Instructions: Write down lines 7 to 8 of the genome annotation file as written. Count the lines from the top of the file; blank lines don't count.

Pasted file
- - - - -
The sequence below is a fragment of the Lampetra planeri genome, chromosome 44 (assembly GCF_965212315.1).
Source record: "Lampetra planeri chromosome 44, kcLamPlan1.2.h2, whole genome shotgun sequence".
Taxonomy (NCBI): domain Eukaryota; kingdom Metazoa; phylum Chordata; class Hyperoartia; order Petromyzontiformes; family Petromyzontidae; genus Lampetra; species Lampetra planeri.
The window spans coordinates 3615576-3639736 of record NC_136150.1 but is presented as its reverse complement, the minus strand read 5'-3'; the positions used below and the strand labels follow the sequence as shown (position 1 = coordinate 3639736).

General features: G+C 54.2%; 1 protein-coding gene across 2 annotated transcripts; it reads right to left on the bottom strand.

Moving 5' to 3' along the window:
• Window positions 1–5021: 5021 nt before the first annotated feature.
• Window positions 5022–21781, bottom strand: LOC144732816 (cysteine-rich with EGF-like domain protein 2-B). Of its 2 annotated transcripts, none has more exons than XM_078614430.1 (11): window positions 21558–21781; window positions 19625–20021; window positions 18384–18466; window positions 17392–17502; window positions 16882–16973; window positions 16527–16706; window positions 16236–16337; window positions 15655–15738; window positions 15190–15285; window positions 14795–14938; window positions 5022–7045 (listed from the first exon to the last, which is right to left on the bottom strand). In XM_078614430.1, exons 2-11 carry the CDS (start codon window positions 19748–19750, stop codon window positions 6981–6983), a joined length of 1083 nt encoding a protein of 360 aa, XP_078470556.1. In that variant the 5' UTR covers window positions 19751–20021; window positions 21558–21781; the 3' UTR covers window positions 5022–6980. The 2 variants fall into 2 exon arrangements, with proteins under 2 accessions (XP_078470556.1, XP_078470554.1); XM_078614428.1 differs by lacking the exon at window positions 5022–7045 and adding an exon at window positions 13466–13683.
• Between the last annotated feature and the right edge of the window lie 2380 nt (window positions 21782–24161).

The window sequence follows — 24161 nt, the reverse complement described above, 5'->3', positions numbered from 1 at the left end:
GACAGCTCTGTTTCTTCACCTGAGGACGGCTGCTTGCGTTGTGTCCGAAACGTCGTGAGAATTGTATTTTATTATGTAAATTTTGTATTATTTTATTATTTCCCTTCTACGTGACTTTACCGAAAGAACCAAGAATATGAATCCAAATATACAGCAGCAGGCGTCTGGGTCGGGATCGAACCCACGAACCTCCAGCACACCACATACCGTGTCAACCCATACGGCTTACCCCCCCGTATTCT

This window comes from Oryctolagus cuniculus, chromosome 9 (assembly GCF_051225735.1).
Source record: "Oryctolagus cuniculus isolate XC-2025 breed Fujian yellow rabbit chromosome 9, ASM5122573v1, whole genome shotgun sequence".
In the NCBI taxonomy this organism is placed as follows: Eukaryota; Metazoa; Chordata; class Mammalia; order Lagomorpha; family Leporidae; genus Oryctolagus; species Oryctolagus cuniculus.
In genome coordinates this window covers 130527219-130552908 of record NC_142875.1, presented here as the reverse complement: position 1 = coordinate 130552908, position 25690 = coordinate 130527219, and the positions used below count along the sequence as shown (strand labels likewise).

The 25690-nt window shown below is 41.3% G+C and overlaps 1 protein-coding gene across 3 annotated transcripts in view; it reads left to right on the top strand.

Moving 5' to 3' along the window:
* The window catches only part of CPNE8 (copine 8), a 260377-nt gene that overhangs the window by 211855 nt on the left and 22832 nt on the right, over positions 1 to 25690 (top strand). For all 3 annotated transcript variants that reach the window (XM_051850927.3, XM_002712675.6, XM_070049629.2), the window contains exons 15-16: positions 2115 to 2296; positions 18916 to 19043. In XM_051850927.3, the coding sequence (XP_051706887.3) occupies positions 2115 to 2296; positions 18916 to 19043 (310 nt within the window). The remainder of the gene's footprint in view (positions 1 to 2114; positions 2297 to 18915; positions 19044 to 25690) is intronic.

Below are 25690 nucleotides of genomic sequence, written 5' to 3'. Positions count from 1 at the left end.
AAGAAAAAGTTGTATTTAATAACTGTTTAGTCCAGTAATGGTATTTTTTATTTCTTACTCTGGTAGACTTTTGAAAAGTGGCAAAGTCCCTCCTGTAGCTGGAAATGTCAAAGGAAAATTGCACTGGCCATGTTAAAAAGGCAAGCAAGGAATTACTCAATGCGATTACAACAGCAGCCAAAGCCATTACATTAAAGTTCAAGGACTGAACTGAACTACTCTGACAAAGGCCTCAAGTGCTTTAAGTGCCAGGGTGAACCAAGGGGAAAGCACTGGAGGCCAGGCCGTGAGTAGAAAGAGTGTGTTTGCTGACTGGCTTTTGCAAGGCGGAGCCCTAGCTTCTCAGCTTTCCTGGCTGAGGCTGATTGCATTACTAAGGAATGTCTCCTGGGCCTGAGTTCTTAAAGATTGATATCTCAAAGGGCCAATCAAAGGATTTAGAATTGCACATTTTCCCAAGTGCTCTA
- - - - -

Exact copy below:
• Window positions 1–5021: 5021 nt before the first annotated feature.
• Window positions 5022–21781, bottom strand: LOC144732816 (cysteine-rich with EGF-like domain protein 2-B). Of its 2 annotated transcripts, none has more exons than XM_078614430.1 (11): window positions 21558–21781; window positions 19625–20021; window positions 18384–18466; window positions 17392–17502; window positions 16882–16973; window positions 16527–16706; window positions 16236–16337; window positions 15655–15738; window positions 15190–15285; window positions 14795–14938; window positions 5022–7045 (listed from the first exon to the last, which is right to left on the bottom strand). In XM_078614430.1, exons 2-11 carry the CDS (start codon window positions 19748–19750, stop codon window positions 6981–6983), a joined length of 1083 nt encoding a protein of 360 aa, XP_078470556.1. In that variant the 5' UTR covers window positions 19751–20021; window positions 21558–21781; the 3' UTR covers window positions 5022–6980. The 2 variants fall into 2 exon arrangements, with proteins under 2 accessions (XP_078470556.1, XP_078470554.1); XM_078614428.1 differs by lacking the exon at window positions 5022–7045 and adding an exon at window positions 13466–13683.